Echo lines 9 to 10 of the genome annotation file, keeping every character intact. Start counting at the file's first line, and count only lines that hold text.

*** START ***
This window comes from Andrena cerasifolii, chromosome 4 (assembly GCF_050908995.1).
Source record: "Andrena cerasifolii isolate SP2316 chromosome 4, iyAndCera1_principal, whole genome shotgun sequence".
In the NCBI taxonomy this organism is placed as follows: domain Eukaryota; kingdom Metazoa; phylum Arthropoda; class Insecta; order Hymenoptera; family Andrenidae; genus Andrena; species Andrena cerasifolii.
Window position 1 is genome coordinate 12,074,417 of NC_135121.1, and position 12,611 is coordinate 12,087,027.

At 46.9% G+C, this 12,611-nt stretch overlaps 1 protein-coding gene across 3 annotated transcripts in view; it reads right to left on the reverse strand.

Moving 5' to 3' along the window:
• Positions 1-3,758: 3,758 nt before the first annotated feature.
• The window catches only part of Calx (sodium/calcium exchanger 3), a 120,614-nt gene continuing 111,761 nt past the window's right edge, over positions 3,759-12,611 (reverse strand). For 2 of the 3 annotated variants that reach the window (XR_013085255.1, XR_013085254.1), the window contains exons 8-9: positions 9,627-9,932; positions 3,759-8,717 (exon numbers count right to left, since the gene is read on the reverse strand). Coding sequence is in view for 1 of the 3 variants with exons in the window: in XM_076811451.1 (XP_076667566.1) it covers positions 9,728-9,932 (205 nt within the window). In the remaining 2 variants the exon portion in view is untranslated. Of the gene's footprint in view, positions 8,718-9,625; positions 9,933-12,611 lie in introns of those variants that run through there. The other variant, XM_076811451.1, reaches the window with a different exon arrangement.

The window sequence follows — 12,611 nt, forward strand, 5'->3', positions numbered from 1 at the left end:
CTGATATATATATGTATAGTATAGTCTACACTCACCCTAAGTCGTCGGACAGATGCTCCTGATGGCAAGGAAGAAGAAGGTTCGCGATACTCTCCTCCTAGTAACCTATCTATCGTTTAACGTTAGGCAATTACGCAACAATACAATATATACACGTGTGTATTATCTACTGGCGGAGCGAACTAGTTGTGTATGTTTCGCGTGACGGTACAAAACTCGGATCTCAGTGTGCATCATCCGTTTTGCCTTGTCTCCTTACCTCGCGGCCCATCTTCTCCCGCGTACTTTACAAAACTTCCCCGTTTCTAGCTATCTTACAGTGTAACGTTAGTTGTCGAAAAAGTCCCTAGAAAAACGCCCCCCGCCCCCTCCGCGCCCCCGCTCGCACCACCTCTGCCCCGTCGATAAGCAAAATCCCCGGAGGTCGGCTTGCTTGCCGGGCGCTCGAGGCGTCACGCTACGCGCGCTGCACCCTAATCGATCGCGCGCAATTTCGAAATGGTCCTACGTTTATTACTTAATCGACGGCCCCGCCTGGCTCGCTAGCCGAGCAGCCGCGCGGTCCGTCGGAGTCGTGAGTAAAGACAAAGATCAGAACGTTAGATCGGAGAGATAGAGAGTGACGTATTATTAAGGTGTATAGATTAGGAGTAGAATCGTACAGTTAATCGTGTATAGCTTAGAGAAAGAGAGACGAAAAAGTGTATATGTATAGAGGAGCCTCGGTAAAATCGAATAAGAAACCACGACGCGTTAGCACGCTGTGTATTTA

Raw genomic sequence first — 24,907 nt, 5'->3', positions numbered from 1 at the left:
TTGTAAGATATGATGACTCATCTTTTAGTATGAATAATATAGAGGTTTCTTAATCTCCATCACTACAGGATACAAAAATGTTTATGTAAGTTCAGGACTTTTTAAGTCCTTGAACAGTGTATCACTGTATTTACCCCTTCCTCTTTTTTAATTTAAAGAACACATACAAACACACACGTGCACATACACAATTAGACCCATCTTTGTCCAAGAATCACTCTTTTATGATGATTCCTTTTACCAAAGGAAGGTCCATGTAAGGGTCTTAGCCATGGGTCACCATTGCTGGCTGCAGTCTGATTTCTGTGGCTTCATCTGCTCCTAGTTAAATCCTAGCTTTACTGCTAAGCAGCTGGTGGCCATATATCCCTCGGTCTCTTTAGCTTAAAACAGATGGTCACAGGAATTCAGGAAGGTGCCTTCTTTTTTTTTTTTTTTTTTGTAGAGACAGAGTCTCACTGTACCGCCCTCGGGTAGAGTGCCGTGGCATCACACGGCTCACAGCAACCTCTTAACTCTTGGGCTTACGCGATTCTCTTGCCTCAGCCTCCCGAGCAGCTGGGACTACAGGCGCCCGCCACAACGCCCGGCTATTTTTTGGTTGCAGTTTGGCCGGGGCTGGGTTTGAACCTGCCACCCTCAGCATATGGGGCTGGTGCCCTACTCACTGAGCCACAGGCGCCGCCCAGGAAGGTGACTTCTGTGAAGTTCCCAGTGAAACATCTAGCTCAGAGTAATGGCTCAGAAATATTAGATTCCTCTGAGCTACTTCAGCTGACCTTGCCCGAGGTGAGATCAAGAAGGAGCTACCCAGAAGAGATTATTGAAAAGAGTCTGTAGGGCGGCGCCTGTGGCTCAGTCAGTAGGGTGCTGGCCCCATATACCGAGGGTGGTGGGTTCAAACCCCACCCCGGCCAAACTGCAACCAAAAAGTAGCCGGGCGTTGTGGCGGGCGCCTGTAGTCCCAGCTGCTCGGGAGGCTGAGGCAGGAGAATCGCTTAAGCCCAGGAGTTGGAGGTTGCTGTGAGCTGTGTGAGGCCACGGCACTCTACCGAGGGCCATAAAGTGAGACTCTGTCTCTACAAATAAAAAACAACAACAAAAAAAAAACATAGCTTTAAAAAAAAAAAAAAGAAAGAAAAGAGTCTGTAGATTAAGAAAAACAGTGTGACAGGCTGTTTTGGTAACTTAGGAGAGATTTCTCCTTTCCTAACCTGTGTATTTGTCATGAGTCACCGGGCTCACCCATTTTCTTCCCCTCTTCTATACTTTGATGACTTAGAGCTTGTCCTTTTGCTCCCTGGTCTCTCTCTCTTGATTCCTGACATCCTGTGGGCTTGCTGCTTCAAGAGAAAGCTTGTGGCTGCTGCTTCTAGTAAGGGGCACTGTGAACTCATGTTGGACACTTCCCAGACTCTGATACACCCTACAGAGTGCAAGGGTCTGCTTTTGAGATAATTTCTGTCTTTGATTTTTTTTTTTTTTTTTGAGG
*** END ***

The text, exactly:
The window sequence follows — 12,611 nt, forward strand, 5'->3', positions numbered from 1 at the left end:
CTGATATATATATGTATAGTATAGTCTACACTCACCCTAAGTCGTCGGACAGATGCTCCTGATGGCAAGGAAGAAGAAGGTTCGCGATACTCTCCTCCTAGTAACCTATCTATCGTTTAACGTTAGGCAATTACGCAACAATACAATATATACACGTGTGTATTATCTACTGGCGGAGCGAACTAGTTGTGTATGTTTCGCGTGACGGTACAAAACTCGGATCTCAGTGTGCATCATCCGTTTTGCCTTGTCTCCTTACCTCGCGGCCCATCTTCTCCCGCGTACTTTACAAAACTTCCCCGTTTCTAGCTATCTTACAGTGTAACGTTAGTTGTCGAAAAAGTCCCTAGAAAAACGCCCCCCGCCCCCTCCGCGCCCCCGCTCGCACCACCTCTGCCCCGTCGATAAGCAAAATCCCCGGAGGTCGGCTTGCTTGCCGGGCGCTCGAGGCGTCACGCTACGCGCGCTGCACCCTAATCGATCGCGCGCAATTTCGAAATGGTCCTACGTTTATTACTTAATCGACGGCCCCGCCTGGCTCGCTAGCCGAGCAGCCGCGCGGTCCGTCGGAGTCGTGAGTAAAGACAAAGATCAGAACGTTAGATCGGAGAGATAGAGAGTGACGTATTATTAAGGTGTATAGATTAGGAGTAGAATCGTACAGTTAATCGTGTATAGCTTAGAGAAAGAGAGACGAAAAAGTGTATATGTATAGAGGAGCCTCGGTAAAATCGAATAAGAAACCACGACGCGTTAGCACGCTGTGTATTTA